Fiestas Patrias merriments are warmly shared among families and friends, along with joyful meals of decadent Chilean cuisine, and festive beverages to further lighten the mood.
Take a gourmet tour of Chile and experience Fiestas Patrias with these traditional foods and drinks:
The Chilean backyard barbeque is known as an “asado,” and especially during Fiestas Patrias, the air is filled with the tempting smell of grilled meats. Chileans have clearly perfected the art of cooking meat, and this is evident in the various types of asados that are common during Fiestas Patrias.
Every asado chef has a preferred method of preparing meat for grilling, usually treating the meat first with table salt or sea salt and also the type of coal or wood used to prepare it. Some cooks make incisions for well-done meat, while others argue that rare is better. Common seasonings include pepper, garlic, oregano, fennel, and of course, merken (a native Chilean spice made from roasted and dried chilli pepper among other spices).
Asado chefs in Chile also typically pour the alcohol they are drinking onto the simmering meat – usually beer or wine, though sometimes chicha (a sweet, lightly fermented grape juice that is especially popular during Fiestas Patrias).
An “asado al palo” involves cooking an entire animal – usually lamb or pig – on a stake over a pit of hot coals in the earth. For an “asado a la parilla,” meat or shellfish is grilled on a metal grate over a hearth or grill.
In southern Chile – specifically on the island of Chiloé – the “curanto” is a popular type of asado in which pits of coals in the earth are covered with rocks, and meat and vegetables are placed on large leaves of a plant called “nalca” -to keep the warmth- and cooked above the hot surface.
Regardless of the method of asado, Chileans often eat leftover meat the following day in a “ajiaco” or “valdiviano. This preparation consists of a stew of meat and vegetables cooked in a pot, resulting in a delicious dish.
Since most supermarkets and businesses are closed for several days during Fiestas Patrias, local “fondas” are often the only option for a warm meal if you happen to run out of groceries in Chile.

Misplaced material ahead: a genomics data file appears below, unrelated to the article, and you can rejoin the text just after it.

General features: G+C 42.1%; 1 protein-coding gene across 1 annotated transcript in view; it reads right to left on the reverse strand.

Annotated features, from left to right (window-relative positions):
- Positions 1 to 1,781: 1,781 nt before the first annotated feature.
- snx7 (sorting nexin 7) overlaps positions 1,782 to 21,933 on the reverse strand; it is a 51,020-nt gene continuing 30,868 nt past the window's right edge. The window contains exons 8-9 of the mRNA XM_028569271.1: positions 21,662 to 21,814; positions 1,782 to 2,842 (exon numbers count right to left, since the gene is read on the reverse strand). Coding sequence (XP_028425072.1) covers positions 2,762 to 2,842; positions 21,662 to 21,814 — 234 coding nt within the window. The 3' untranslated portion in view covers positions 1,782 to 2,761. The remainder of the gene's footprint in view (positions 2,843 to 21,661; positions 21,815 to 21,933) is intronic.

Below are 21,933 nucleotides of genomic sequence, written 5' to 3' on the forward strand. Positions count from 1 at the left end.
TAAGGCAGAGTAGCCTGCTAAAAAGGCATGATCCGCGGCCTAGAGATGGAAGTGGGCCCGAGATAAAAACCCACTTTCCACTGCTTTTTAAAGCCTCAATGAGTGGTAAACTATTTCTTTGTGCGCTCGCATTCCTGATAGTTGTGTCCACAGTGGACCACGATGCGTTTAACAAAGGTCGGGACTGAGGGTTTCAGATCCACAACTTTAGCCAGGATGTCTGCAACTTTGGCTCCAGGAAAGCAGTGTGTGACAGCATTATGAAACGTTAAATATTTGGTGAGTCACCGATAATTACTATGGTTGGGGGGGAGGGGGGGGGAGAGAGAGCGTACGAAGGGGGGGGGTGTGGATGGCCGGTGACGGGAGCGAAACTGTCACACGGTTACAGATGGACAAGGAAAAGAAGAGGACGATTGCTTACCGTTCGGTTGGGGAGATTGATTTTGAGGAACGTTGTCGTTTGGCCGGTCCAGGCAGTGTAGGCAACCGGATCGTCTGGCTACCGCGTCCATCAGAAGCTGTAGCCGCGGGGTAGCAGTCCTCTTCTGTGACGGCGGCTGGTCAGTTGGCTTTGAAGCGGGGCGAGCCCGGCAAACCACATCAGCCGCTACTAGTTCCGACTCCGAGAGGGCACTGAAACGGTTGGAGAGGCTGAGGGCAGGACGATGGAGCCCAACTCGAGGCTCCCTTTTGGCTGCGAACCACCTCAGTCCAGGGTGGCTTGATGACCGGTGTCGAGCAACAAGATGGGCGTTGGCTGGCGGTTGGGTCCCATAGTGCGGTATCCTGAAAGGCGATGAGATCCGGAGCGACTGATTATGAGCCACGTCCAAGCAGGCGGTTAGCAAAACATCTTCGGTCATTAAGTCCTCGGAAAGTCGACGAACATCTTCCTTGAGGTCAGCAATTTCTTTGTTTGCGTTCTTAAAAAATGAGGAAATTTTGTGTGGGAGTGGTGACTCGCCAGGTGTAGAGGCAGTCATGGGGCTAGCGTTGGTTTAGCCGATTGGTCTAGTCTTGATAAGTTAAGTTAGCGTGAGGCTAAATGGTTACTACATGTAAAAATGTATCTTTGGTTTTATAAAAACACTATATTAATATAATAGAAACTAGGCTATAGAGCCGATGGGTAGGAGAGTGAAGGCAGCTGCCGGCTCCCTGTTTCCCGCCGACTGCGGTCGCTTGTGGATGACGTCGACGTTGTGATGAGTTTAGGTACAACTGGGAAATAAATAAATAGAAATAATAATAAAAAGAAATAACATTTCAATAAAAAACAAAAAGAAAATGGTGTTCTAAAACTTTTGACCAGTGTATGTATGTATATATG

Fondas typically provide a venue for live music, dancing and socializing, along with a variety of traditional Fiestas Patrias foods. Along with asado-type fare (including vegetables cooked with meat), most fondas sell empanadas, a common Chilean pastry stuffed with cheese, meat or shellfish. The most popular empanada – “empanada de pino” – is filled with beef, onions, olives, hard-boiled egg, and spices.
Fondas also sell beer, wine, and Chile’s favorite Fiestas Patrias beverage – chicha.
Chicha and terremoto
It is important to note that September 18 is the only day of the year on which it is legal (and normal) to drink alcohol in the streets of Chile. As in many countries, alcoholic beverages are central to most Fiestas Patrias celebration.
Following April’s grape harvest, chicha is adequately-fermented for consumption by September, just in time for the festivities. Chicha is sold in all bottle stores and fondas during Fiestas Patrias, and this cool and sweet drink is perfect for warm September days.
Speaking of warm September days, spring weather and temperatures arrive suddenly to Chile, and outdoor Fiestas Patrias celebrations are often warm during the day. Perhaps for this reason, another popular drink is the “terremoto,” a cold mixed drink made with white pipeño wine, pineapple ice cream, grenadine (or substituting a bitter Argentinian spirit called fernet).
To make a terremoto anywhere in the world, follow this simple recipe:
Scoop pineapple ice cream into a large glass.
Add white wine until the glass is ¾ full.
Pour grenadine or fernet in the glass.
Stir with a straw and enjoy!